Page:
Having spent centuries welcoming the people of Galway and beyond into the warmth of this sacred space, St Nicholas’ has become known as an inclusive and progressive Anglican church that attracts not only those seeking religious guidance, but those with a fascination for medieval architecture.
Surrounded by the legendary Galway Market each weekend, St Nicholas’ provides a welcome dose of tranquility in the centre of an ever-active city. The largest medieval parish church in Ireland in continuous use, the history of this building begins in 1320, so with this year marking its 700th anniversary, there’s no better time to take a very large leap back in time…
While we don’t have an exact date on which the foundations were laid for this church, it is widely agreed upon that it was finished in 1320 and dedicated to St Nicholas of Myra, the patron saint of children - more commonly known as good old Santa Clause. Back then, Galway was still a relatively new town filled with ambitious souls determined to build a large and impressive church, which they most certainly did. Being granted collegiate jurisdiction in 1484, wardens and vicars governed the space and ensured its smooth running.
It was not until the 16th century that the religious space was extended by the Lynch and Ffrench families of the Tribes of Galway, resulting in a square interior and an unusual three-roofed profile under which hundreds of people worship to this day. The church’s exterior offers plenty of features to attract the attention of any passerby, including two mermaids, a dragon, an ape and a lion, as well as stone gargoyles guarding the roof’s edge.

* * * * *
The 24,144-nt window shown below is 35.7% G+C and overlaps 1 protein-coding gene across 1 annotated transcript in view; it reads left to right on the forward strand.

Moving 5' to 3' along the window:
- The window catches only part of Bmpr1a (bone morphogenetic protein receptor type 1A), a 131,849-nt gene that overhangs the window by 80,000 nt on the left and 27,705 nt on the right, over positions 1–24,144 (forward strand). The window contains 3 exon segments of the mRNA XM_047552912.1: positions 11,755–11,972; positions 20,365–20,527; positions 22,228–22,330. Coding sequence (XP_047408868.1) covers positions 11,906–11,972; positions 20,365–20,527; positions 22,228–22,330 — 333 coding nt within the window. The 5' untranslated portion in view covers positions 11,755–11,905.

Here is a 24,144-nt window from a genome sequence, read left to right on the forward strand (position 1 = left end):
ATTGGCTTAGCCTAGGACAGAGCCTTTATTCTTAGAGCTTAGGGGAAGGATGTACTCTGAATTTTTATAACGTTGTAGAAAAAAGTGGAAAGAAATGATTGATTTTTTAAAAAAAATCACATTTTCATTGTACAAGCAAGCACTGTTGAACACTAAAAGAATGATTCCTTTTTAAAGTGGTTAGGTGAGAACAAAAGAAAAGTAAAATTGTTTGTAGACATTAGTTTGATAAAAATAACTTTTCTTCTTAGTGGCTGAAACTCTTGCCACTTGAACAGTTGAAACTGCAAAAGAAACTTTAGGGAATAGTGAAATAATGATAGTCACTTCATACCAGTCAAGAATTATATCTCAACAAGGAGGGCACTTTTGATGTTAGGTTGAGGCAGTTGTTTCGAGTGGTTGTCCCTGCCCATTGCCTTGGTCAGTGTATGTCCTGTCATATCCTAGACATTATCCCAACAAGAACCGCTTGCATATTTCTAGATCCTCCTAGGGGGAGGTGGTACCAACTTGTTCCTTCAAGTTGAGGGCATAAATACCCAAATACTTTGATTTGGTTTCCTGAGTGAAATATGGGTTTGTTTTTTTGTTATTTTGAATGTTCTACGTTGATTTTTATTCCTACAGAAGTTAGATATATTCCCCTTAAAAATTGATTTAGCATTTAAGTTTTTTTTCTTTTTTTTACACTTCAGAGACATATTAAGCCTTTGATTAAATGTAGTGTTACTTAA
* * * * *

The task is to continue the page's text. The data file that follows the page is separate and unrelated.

The interior offerings are just as spectacular, with the baptismal font having welcomed new arrivals to the church since 1590. The headless and handless figures within carry their fair share of historical significance too, with their defacement being attributed to the Cromwellian troops, who used the place of worship as a horse stable after the 1652 Siege of Galway.
Monuments and memorials can be found throughout the space, including that of Galway’s Jane Eyre - an honourable and dedicated parishioner who donated £300 to the betterment of 36 of the poorer members of the community. The oldest grave on the grounds is that of Adam Bures, fondly remembered as the Crusader, who passed away in the 13th century. The church’s surrounding railings we see today were not added to the grounds until 1983, before which they surrounded the park in Eyre Square. Who knew?
Over the centuries, the church of St Nicholas has received countless visitors, most notable of which being Christopher Columbus, who stopped by to pray here in 1477. Today, you’re likely to hear music from local and international music groups echo throughout the lane, see people come and go to any one of the church’s many activities and feel a great sense of historical importance as you pass by this medieval building.
It is impossible to convey 700 years of history in a few short paragraphs, but once you’re standing in the centre of St Nicholas’ Collegiate Church, you’ll feel the weight of the site’s unspoken past. Find out more about this incredible Galway landmark right HERE.